For the past few evenings, I’ve been watching The Roosevelts on PBS, and it has spurred me to revisit books I have on the shelves that center on the history of American progressive movements.
Some of what I’ve learned about Teddy Roosevelt, will creep its way into Julius. It might become backstory to flesh out the characters, especially Corinne, who was most likely named after TR’s sister. But most of visiting of the past will go back to FDR’s first term and the early part of his second term.
My interest is these two men were their views about the role of government and their reform policies. They both shared the concept that government was for all people of all classes and not cater to those who held the corporate purse strings.
Theodore Roosevelt considered himself to be a “steward of the people” and would take whatever action necessary for the public’s good unless it was forbidden by law or the Constitution. “I did not usurp power,” he wrote, “but I did greatly broaden the use of executive power.” And of course his opponents, like the bankers and industrialists took issue with that because he couldn’t be controlled in the manner that was beneficial towards their business and personal interests.
Now there are a many aspect of TR that goes against my grain like the avid enthusiasm for war, the big game hunting, and his somewhat mixed attitude towards African-Americans, but in August 1910 just as he left the White House (he would later run as progressive for a third term) he gave the Square Deal speech, which outlined many of the concepts of what would become The New Deal:
Practical equality of opportunity for all citizens, when we achieve it, will have two great results. First, every man will have a fair chance to make of himself all that in him lies; to reach the highest point to which his capacities, unassisted by special privilege of his own and unhampered by the special privilege of others, can carry him, and to get for himself and his family substantially what he has earned. Second, equality of opportunity means that the commonwealth will get from every citizen the highest service of which he is capable. No man who carries the burden of the special privileges of another can give to the commonwealth that service to which it is fairly entitled.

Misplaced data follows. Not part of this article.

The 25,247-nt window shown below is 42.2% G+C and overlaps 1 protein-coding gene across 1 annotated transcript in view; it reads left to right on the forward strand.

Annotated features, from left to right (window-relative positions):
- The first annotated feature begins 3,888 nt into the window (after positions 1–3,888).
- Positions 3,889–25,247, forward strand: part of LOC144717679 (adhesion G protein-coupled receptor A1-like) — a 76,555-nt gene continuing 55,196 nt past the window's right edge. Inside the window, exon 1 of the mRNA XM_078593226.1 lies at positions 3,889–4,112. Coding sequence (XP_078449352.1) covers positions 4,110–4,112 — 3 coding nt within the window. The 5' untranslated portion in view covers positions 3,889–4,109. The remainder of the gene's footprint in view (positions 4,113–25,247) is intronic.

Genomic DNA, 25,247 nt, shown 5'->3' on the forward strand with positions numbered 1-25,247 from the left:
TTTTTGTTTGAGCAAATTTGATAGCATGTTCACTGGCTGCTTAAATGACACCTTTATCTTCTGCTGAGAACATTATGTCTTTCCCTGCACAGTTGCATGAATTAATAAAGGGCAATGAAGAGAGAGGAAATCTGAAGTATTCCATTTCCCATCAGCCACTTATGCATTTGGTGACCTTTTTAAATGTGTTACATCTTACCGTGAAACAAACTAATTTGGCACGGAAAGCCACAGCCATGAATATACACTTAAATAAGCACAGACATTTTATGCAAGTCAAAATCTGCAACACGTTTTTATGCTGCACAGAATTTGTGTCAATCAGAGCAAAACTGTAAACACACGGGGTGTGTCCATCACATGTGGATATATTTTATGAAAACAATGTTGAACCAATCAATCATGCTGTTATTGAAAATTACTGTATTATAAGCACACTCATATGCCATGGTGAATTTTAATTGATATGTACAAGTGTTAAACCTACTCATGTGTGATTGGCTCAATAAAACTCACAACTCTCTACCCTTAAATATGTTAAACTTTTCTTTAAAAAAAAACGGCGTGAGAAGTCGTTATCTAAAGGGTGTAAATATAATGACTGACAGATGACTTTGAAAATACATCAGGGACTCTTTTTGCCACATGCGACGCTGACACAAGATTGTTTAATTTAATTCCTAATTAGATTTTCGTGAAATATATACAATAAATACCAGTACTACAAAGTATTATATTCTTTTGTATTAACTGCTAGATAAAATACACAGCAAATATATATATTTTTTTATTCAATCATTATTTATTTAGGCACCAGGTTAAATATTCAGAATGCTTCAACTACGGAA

I stand for the square deal. But when I say that I am for the square deal, I mean not merely that I stand for fair play under the present rules of the game, but that I stand for having those rules changed so as to work for a more substantial equality of opportunity and of reward for equally good service… When I say I want a square deal for the poor man, I do not mean that I want a square deal for the man who remains poor because he has not got the energy to work for himself. If a man who has had a chance will not make good, then he has got to quit… Now, this means that our government, National and State, must be freed from the sinister influence or control of special interests. Exactly as the special interests of cotton and slavery threatened our political integrity before the Civil War, so now the great special business interests too often control and corrupt the men and methods of government for their own profit. We must drive the special interests out of politics… For every special interest is entitled to justice, but not one is entitled to a vote in Congress, to a voice on the bench, or to representation in any public office. The Constitution guarantees protection to property, and we must make that promise good. But it does not give the right of suffrage to any corporation. The true friend of property, the true conservative, is he who insists that property shall be the servant and not the master of the commonwealth; who insists that the creature of man’s making shall be the servant and not the master of the man who made it. The citizens of the United States must effectively control the mighty commercial forces which they have themselves called into being.
I remember in 2008 when Obama and McCain were duking it out for the presidency and both men compared themselves to Teddy. Obama, the liberal, for his progressive views on labor; McCain comparing his maverick ways to Teddy’s. I don’t like these self-comparisons in part because the general public has a weak understanding of history and their past leaders, but to ride on the coattails of a man’s personal legacy is plain silly, especially if they haven’t held the office of president.
What irks me, though, are the criticisms that government is too much in our lives, and it comes from people who benefit the most. The Ol’ Man’s mother is 93 years old. She’s been collecting social security for 28 years and she has Medicare. Yet she is vociferously against Obamacare and blames the new law for the long wait to see a neurologist. When I hear these complaints from anyone who has benefitted from “too much government” and tells me it is her right to receive social security because she paid into it, I remind her that it was “too much government” that passed the legislation for anyone over the age of 67 to receive full SSI benefits and Medicare.
There’s a reason you should know your history. Make an effort to read or watch programs like The Roosevelts, because the next time you open your big, fat pie hole you won’t come across like an ass.